Recent DNA analysis of whalebone artefacts found at The Cairns, Orkney, has shed light on the relationship between these marine mammals and the site’s Iron Age community, as well as hinting why the large local broch may have been demolished in the 2nd century AD.
This month’s cover feature explores material remains of the railway revolution that transformed early Victorian England. Birmingham’s former Curzon Street Station was a key part of this flourishing transport network, and with the site set to become a rail hub once more as part of HS2, fascinating echoes of 19th-century journeys have come to light. […]
Like its predecessors, this new book in the ‘50 Finds’ series presents a range of carefully selected artefacts in a well-illustrated, brief volume, which highlights the way in which the material record vividly reflects life in the past. With the Roman period represented by more finds than any other in the Portable Antiquities Scheme (PAS) database, the authors have chosen a wide variety of both exceptional and everyday objects that reflect the interactions between Roman and Iron Age cultures in Britain.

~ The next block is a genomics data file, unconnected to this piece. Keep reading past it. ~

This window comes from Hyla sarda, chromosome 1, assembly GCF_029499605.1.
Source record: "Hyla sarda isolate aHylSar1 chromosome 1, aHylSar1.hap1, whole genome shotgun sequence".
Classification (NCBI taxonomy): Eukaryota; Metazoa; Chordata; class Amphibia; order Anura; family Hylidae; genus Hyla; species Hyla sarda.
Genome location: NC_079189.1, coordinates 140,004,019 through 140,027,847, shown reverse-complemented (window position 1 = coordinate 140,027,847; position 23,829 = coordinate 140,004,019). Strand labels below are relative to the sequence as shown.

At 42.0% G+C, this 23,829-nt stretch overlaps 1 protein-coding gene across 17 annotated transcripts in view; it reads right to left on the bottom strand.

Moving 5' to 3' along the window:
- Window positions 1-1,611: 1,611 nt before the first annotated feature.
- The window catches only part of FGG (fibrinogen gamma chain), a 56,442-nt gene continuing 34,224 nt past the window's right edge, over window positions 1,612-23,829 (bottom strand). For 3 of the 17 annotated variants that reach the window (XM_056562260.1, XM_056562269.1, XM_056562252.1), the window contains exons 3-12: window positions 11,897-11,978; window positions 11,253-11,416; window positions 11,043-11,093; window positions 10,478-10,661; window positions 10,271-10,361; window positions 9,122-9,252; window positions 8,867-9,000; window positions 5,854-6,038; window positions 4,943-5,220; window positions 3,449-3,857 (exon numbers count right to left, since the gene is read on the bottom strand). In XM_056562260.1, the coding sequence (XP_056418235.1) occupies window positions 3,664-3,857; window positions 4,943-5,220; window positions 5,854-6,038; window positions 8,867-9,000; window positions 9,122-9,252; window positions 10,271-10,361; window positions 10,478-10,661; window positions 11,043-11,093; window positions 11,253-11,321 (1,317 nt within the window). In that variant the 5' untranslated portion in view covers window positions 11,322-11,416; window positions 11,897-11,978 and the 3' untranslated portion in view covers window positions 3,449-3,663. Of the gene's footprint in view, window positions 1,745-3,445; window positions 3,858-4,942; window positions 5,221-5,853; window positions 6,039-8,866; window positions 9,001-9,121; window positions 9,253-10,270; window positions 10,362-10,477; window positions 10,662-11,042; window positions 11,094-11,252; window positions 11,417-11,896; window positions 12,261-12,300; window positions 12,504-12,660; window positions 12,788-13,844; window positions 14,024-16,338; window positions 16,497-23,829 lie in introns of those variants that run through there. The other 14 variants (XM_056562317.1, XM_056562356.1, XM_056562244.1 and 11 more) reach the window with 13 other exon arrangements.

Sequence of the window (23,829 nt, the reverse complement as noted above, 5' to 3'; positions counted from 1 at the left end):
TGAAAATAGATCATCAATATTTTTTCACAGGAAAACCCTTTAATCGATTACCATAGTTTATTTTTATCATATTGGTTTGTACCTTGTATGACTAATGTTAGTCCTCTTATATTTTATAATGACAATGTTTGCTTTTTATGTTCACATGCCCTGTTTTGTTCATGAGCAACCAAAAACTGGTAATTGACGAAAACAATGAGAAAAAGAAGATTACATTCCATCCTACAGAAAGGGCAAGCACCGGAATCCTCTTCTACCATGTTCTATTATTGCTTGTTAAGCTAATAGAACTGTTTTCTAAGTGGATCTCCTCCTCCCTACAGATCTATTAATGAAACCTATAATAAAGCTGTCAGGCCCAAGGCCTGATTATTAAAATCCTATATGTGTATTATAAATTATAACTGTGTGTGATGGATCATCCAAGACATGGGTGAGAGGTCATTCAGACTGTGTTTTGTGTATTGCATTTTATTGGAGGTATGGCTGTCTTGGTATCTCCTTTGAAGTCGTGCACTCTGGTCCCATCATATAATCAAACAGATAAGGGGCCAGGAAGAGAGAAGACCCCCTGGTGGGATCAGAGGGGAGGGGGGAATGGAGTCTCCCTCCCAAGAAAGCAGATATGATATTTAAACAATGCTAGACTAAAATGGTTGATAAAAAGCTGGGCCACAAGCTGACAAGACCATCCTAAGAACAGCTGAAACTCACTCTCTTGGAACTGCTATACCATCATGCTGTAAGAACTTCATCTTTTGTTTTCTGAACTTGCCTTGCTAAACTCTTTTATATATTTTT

Excavations in Claypath, Durham, have uncovered the remains of what has been dubbed the city’s ‘earliest recorded resident’.
Over 2,000 years ago, in what today is West Sussex but at the time lay within the territory of the Iron Age Regni tribe, an elaborate funeral was taking place. The man being laid to rest was an important and seemingly well-respected individual, with his mourners sending him to the grave accompanied by an extraordinary array of warrior regalia – a rare honour in a region where, at this time, cremation was the norm.
Jersey and Guernsey are famous for their prehistoric archaeology, but the smaller Channel Island of Sark is less well known. Since 2004, though, Barry Cunliffe has been striving to bring the stories of its earliest inhabitants to light. Lying closer to France than to Britain, the Channel Islands show close cultural ties to the Continent […]
The grave of a late Iron Age or early Roman ‘warrior’, who had been laid to rest with a sword and spear, has been discovered in Walberton, West Sussex.
Archaeological work conducted in advance of the construction of a new school in Somerton, Somerset, has uncovered a high-status Romano-British cemetery.
New research examining animal bones from Navan Fort in County Armagh (led by Dr Richard Madgwick at Cardiff University) has demonstrated that Iron Age people were travelling significant distances with their livestock to visit this ceremonial centre.
North of Inverness lies the evocatively named ‘Black Isle’ – a fertile peninsula that has hosted human activity for 10,000 years. Since 2017, community excavations have uncovered a wealth of finds from rare Mesolithic antler objects to a monumental Pictish barrow cemetery. Our first feature tours highlights from this productive project. The effort that went […]